Warren blasts Yellen for endorsing very white, very male regional Fed presidents

June 21, 2016

  Around this time last year, as another white male took the reins at the Federal Reserve Bank of Philadelphia, the Fed’s archaic and opaque system of choosing its regional presidents started to come under fire. At first the criticism was over the way the system appeared to favor insiders. Patrick Harker, at the time the new Philadelphia Fed President, had sat on the regional Fed board that was tasked with filling that position. Later that summer the Dallas Fed would name Robert Kaplan, who is also white, as its president despite the fact that he was a director at the executive search firm that that regional Fed board hired to find candidates. When the Minneapolis Fed named Neel Kashkari its president later in 2015, groups like the Fed Up Coalition pointed out that while he was the only non-white regional president, he, like Harker and Kaplan, had former ties to Goldman Sachs.

Federal Reserve’s loss is Bank of Canada’s gain

March 3, 2016

The Federal Reserve Bank of San Francisco produces some of the U.S. central bank’s best research on labor markets and monetary policy. And it’s from there that the Bank of Canada plucked its newest deputy governor,

Valentine’s Day disappoints after Star Wars surge

March 2, 2016

By Lindsay Dunsmuir

The Fed’s Beige Book, a compendium of anecdotes from business contacts across the U.S. central bank’s 12 regional districts, is not known for tickling detail.  But it seems one regional Fed district – Boston to be precise – is paving the way in bringing a bit of relatable life to the usually dour document. In January’s report it pointed out that a toy company in its district reported strong sales “largely driven by the new Star Wars movie.” This time, it seems that all that movie-related spending has left locals with little money to spend on love. “Sales of Valentine’s Day items usually spike a few days before the holiday, but this year sales were lackluster,” the Boston Fed reported. Next time around, will we find out that children were deprived of their chocolate Easter bunnies? It’s anyone’s guess, but it seems like the researchers in Boston are minded to let us know.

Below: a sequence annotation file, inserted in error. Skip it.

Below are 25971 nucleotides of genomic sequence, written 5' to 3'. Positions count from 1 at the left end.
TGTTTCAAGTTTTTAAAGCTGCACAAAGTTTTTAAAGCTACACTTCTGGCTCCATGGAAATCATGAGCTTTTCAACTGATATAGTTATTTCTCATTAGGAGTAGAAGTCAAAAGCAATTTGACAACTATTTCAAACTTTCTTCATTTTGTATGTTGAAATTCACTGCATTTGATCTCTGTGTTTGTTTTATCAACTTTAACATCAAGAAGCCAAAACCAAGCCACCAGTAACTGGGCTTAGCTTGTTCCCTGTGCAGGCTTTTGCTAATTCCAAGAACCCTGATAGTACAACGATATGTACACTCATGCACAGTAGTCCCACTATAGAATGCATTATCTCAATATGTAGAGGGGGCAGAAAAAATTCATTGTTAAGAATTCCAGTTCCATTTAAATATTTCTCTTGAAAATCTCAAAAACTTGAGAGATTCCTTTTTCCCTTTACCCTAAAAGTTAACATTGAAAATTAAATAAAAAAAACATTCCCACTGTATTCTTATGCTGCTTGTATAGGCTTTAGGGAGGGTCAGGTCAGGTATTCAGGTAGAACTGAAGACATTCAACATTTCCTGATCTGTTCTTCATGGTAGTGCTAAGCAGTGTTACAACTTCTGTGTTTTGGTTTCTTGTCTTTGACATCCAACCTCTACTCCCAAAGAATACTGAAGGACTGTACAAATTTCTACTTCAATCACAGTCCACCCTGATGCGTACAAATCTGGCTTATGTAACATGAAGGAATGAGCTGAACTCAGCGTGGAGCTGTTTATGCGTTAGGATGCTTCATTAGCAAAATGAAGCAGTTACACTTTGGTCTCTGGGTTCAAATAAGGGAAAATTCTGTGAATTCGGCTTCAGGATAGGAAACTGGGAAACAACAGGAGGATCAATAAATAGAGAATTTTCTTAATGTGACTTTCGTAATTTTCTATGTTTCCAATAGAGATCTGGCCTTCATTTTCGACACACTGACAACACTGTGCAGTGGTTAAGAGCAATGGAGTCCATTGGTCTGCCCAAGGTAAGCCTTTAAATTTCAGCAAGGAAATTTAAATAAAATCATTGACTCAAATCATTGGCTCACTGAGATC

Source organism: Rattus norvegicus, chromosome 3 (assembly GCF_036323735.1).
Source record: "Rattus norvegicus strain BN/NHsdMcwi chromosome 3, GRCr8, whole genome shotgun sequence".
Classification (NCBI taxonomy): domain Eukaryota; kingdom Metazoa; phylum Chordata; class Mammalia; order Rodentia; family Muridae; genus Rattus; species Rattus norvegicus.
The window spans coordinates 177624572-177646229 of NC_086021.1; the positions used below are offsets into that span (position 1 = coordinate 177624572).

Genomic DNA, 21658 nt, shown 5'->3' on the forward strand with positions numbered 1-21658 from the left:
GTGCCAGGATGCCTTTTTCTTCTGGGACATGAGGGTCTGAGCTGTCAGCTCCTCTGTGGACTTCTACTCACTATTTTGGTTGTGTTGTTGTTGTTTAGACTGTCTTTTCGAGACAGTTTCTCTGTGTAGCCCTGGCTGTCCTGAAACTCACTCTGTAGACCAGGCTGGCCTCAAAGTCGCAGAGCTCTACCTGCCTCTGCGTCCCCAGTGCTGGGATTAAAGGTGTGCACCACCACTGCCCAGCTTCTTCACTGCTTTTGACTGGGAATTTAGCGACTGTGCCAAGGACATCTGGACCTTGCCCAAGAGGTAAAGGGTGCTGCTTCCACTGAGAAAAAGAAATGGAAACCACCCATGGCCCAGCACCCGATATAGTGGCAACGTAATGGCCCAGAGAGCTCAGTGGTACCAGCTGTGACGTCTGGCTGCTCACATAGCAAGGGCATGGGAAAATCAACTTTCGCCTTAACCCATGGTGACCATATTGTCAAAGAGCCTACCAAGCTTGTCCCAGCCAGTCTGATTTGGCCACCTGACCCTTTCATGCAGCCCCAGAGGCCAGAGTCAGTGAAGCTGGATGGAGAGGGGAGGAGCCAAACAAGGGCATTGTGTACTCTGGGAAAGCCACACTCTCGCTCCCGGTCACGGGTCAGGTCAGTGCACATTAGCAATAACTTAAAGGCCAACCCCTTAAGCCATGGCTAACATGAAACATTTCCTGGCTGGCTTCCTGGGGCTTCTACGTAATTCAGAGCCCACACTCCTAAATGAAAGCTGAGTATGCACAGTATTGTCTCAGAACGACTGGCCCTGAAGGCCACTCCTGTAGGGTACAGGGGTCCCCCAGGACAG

Not all Fed policymakers sing from the same songbook

February 18, 2016

San Francisco Fed President John Williams on Thursday said he still thinks gradual interest-rate hikes are the “best course” (http://reut.rs/1RaUTa9), a view that fails to harmonize with that of fellow Fed policymaker James Bullard, president of the St. Louis Fed who said late Wednesday further rate hikes would be “unwise” (http://reut.rs/1XAnEjh)

Kicking the can down the road on British rates – again

January 28, 2016

Bank of England Governor Mark Carney speaks during the bank's quarterly inflation report news conference at the Bank of England in London August 13, 2014. The Bank of England forecast on Wednesday that wages would grow far more slowly than previously expected and linked their rate of increase closely to borrowing costs, suggesting it was in no hurry to raise Britain's record low interest rates.  REUTERS/Suzanne Plunkett   (BRITAIN - Tags: BUSINESS POLITICS) - RTR4299J

Forecasts for when the Bank of England will raise rates have been put off into the future for the seventh time since Mark Carney became Bank of England Governor nearly three years ago.

Prospects still slim for major global economic pickup

December 22, 2015


The world economy may be set for another year like 2015, with modest growth in developed economies offsetting persistent weakness elsewhere but generating very little inflation and keeping interest rates low.

Fed’s Williams preps new Tee-shirt after rate hike

December 18, 2015

San Francisco Federal Reserve President John Williams earlier this year got so sick of answering reporters’ questions about when the U.S. central bank would raise rates that he had his son design a Tee-shirt that he could just give out.

Potholes could be dead ahead in the road soon after Fed rate hike

November 20, 2015

Patches on top of patches covering potholes litter a road in Sonoma County, California, May 9, 2013. Harrison, a local resident and attorney, is part of a grass-roots campaign to fix the crumbling roads of Sonoma County, which is struggling with the same type of government financial crisis that has driven California cities such as Stockton and San Bernardino into bankruptcy. Picture taken May 9, 2013.   REUTERS/Beck Diefenbach   (UNITED STATES - Tags: BUSINESS TRAVEL) - RTX1053C

The Federal Reserve’s planned smooth and gradual rate hike path may be bumpier than anticipated if U.S. economic growth over the next several months and punishingly cold winter weather follow a well-established recent pattern.

With such similar inflation, how far behind the Fed can the BoE be?

November 18, 2015

RTR4OY3Z.jpgNot long ago, the big debate was over who would raise rates first, the U.S. Federal Reserve or the Bank of England. Now with the Fed giving clear signals it’s on the brink of hiking and the BoE appearing to be pushing that day further off into the future, one could naturally conclude that the inflation outlook in both economies is vastly different.

What’s China gonna do? Forget about it. What’s Yellen gonna do?

October 30, 2015

By now, you’ve probably heard this catchy song about China’s five-year plan on Youtube. If not, take a listen.